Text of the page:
Zero-Day Flaw Found in LinuxAt Risk: 66% of Android Devices, Millions of Servers and Desktops
An Israeli cybersecurity startup has discovered a zero-day security flaw in the Linux kernel that runs millions of servers, desktops as well as mobile devices that use the Android operating system. An attacker could abuse the flaw to gain root-level privileges on a device and execute arbitrary code or steal any data stored on the device.
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"The vulnerability is in the core Linux kernel, which is the same on desktops, servers, and Android devices," says Yevgeny Pats, CEO of Perception Point, a security firm founded last year in Tel Aviv that focuses on advanced persistent threat defense. His team believes that the new memory-leak vulnerability, which has been assigned CVE-2016-0728, affects at least 66 percent of all Android mobile devices and tens of millions of Linux PCs and servers. The bug first appeared in 2012 in the Linux kernel version 3.8, and exists on both 32-bit and 64-bit Linux systems.
Google, however, disputes that so many devices in the Android ecosystem would be vulnerable. Even so, the discovery of the flaw is bad news for users of older Android operating systems that are no longer being patched - or at least updated in a timely manner - by smartphone manufacturers or their mobile phone operator (see Android Stagefright: Exit Stage Left).
The vulnerability relates to "a problematic flow in a security feature in the Linux kernel" that runs Linux-based desktops and servers, as well as Android devices, Pats says, highlighting the irony of a vulnerability being found in a security feature. "But that happens," he notes. In particular, the flaw exists in the keyrings facility built into the Linux kernel, which provides a way for drivers to retain or cache security-related data, such as authentication keys and encryption keys.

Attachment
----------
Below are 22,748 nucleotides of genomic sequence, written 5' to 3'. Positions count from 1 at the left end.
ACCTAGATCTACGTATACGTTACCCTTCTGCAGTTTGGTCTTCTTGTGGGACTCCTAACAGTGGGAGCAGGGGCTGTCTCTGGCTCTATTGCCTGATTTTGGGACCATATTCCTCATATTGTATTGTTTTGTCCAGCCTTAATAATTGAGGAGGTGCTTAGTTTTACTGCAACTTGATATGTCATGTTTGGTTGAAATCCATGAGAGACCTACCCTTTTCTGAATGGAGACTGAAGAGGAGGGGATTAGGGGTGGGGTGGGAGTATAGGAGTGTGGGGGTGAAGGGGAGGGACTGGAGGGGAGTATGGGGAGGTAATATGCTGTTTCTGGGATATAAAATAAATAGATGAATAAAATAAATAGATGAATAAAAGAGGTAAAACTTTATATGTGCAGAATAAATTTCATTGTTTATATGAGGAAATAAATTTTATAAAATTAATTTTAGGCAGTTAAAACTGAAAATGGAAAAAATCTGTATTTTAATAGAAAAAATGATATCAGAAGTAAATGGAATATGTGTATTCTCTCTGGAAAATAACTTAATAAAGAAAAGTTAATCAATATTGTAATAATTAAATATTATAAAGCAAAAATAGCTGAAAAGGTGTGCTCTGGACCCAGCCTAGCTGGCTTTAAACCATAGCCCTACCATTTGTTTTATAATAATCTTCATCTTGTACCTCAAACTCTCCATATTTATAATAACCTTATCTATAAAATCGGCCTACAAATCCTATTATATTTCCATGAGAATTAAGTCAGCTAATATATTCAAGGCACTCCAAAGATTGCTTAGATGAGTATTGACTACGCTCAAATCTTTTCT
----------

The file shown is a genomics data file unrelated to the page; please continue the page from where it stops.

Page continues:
No Attacks Seen in Wild - Yet
Pats says the vulnerability could be exploited via malware to give attackers root-level access to systems. To be clear, however, there is no evidence that hackers have already been exploiting this flaw. But full details were released publicly on Jan. 19, meaning security researchers can now begin looking for any signs of preexisting, in-the-wild exploits. "Maybe they will see that this vulnerability was already used in some other campaigns," Pats says. "Or maybe some old campaigns that weren't detected before, will be detected."
Pats says his company notified the Linux and Red Hat security teams, and that they've prepped related patches, as have some other Linux distributions, such as SUSE Linux Enterprise. "They were very, very responsive, and fixed it quite fast," he says.
Adrian Ludwig, a lead engineer for Android security at Google, says the company was not alerted to the flaw prior to its release, but says it's prepped an Android patch and that Google devices will begin getting related updates March 1. "We have prepared a patch, which has been released to open source and provided to partners today," he says in a Jan. 20 blog post.
Why the delay? As Android is open source, once it gets a related fix, it's then up to phone manufacturers and operating system developers to add the patch to their customized Android distribution and push it to supported subscribers or users. Google itself, meanwhile, issues regular monthly updates and security fixes for its Nexus range of smartphones and tablets, which run a stock version of Android. Google promises to support each particular model it sells for at least two years after the date the device first went on sale in its online store.